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Let $V$ be a finite dimensional vector space , then how do we prove that for every linear operator $T$ on $V$ , there exist invertible linear operators $S_T' , S_T'',...$ such that $T(\vec v)=S_T' (\vec v) + S_T''(\vec v)+... \forall \vec v \in V$ ?

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  • $\begingroup$ I note that the problem is solved by N. J. Lord in the paper, Matrices as Sums of Invertible Matrices, published in Mathematics Magazine in February, 1987. The paper may be available at maa.org/sites/default/files/N06425._J._Lord.pdf A generalization is discussed at MO, mathoverflow.net/questions/141382/… $\endgroup$ – Gerry Myerson Sep 30 '14 at 6:05
  • $\begingroup$ @GerryMyerson: Can we not complete the solution by going in the direction of non-zero eigenvalues as suggested by Robert Israel ? $\endgroup$ – Souvik Dey Sep 30 '14 at 6:08
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    $\begingroup$ Well, you could have a look first at the Lord paper, to see how he does it. The problem with Robert's hint, as we have seen, is that over a finite field there may not be any $t$ that isn't an eigenvalue of $T$. $\endgroup$ – Gerry Myerson Sep 30 '14 at 6:11
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Hint: if $t \ne 0$ is not an eigenvalue of $T$, then ...

EDIT: In the case of dimension $1$ over the field $GF(2)$ with two elements, there is only one invertible linear operator ($1$), and it is not the sum of two invertible linear operators (though it is the sum of three).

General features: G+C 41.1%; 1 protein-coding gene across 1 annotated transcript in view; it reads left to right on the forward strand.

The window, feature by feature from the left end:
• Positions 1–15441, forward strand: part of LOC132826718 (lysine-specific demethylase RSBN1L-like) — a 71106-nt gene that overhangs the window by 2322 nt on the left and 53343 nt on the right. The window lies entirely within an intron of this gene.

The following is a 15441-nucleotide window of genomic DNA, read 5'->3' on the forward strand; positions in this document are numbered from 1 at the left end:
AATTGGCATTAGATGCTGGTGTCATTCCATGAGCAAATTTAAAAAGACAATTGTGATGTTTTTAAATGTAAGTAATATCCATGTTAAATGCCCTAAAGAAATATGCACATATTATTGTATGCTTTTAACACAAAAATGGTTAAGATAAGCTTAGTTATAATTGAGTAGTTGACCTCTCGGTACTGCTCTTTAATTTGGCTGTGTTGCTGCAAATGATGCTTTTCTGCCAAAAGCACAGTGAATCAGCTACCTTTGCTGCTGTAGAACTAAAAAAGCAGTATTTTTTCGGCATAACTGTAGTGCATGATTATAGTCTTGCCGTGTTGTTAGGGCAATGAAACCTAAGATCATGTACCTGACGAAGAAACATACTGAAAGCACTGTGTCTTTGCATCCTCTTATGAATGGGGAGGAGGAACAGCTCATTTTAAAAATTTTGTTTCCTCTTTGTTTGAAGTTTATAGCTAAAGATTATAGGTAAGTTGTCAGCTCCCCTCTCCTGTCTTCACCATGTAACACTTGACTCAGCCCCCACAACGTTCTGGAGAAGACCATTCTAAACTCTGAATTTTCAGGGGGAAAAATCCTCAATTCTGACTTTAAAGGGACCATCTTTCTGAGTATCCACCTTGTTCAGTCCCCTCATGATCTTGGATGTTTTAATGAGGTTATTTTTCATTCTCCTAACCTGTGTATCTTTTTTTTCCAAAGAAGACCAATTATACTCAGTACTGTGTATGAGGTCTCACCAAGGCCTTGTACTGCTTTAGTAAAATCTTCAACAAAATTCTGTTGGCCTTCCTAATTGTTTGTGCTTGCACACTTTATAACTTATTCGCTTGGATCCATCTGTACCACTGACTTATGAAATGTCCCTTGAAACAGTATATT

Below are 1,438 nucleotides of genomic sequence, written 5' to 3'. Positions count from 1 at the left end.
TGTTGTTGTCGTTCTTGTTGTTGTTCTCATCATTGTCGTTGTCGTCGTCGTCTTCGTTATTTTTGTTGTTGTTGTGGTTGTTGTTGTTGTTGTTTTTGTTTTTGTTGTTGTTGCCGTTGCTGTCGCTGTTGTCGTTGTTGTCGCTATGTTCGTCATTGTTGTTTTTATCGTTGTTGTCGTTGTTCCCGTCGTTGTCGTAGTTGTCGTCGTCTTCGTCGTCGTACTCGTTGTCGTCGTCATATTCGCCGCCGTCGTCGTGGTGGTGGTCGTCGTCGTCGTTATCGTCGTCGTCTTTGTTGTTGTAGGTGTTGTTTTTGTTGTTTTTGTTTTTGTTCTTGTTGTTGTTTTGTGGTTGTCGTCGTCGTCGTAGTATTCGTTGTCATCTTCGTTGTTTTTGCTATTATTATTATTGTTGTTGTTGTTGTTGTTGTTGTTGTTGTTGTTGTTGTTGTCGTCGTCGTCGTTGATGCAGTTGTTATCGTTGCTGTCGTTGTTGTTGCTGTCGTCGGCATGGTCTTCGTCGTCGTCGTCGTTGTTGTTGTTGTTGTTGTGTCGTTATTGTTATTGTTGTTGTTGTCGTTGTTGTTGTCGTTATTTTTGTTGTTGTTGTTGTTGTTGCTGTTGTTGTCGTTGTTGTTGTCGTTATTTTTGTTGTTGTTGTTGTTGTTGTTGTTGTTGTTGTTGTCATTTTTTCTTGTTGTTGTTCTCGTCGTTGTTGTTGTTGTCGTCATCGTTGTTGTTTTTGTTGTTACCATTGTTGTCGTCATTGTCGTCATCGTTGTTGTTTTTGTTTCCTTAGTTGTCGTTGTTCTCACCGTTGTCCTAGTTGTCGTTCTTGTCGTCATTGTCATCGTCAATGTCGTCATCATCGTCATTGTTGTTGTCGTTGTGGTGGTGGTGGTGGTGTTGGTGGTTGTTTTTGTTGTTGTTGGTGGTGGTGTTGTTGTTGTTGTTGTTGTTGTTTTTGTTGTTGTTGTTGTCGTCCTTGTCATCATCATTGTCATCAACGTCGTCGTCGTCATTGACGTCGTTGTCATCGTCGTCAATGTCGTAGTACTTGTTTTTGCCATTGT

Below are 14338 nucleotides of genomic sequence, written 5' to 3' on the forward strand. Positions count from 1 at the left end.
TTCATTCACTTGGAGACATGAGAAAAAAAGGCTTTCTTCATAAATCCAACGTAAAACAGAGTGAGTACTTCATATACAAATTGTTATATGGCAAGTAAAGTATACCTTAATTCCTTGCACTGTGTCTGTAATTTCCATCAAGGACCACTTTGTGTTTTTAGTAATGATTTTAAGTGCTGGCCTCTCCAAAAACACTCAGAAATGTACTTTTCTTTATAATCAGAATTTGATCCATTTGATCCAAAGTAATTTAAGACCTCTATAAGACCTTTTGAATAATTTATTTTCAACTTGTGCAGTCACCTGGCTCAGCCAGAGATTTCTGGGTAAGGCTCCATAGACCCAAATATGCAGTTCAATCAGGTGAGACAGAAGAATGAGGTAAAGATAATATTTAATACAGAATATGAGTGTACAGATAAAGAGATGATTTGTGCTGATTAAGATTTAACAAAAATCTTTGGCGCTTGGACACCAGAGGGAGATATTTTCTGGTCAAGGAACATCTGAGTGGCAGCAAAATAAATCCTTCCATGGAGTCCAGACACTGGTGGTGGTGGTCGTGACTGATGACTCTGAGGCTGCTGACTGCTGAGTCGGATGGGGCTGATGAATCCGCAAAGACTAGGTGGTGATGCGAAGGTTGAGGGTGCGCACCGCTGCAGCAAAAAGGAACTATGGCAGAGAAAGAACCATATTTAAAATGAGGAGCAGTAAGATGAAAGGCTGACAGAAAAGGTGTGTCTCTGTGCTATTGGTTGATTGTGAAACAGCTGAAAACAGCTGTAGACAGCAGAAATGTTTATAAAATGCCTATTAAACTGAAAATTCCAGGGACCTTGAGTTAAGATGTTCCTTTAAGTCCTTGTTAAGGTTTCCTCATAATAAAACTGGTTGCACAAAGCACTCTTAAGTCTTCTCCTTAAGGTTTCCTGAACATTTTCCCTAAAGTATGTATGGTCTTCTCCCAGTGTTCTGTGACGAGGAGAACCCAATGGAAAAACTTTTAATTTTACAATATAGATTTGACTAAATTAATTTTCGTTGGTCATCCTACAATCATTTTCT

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  • $\begingroup$ Indeed, this shows $T$ is a sum of a rather small number of invertible operators. $\endgroup$ – Gerry Myerson Sep 28 '14 at 9:04
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    $\begingroup$ Nice. What happens if the base field is finite, though? $\endgroup$ – k.stm Sep 28 '14 at 9:44
  • $\begingroup$ @Robert Israel : Ok , so then $T(\vec v)=t\vec v + \big (T(\vec v) -t\vec v \big)$ ; but can we ensure that there is a non-zero scalar which is not an eigenvalue ? $\endgroup$ – Souvik Dey Sep 28 '14 at 13:09
  • $\begingroup$ That would depend, Souvik, on the underlying field. $\endgroup$ – Gerry Myerson Sep 29 '14 at 0:22
  • $\begingroup$ @GerryMyerson , Robert Israel : So then how could we solve the problem if every non-zero scalar is an eigenvalue ?? $\endgroup$ – Souvik Dey Sep 29 '14 at 4:26
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HINT: If the set $\det A \ne 0$ was contained in a hyperplane $l(A) = 0$ then the function $l \cdot \det$ would be identical $0$.

( works for infinite fields)

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Recall that every matrix can be expressed as a sum of a diagonal matrix and an invertible matrix. Also every diagonal matrix can be expressed as a sum of 2 invertible matrices. Now since the Endomorphism ring End(V) of a finite dimensional vector space V is an n*n matrix ring, your result is proved.

Infact we can say that further from the results of Wolfson {An ideal theoretic characterization of the ring of all linear transformations} and Zelinksy {Every Linear Transformation is Sum of Non- singular Ones} that if V is not one dimensional over a field of 2 elements then every element in End(V) is a sum of 2 invertible linear transformations.

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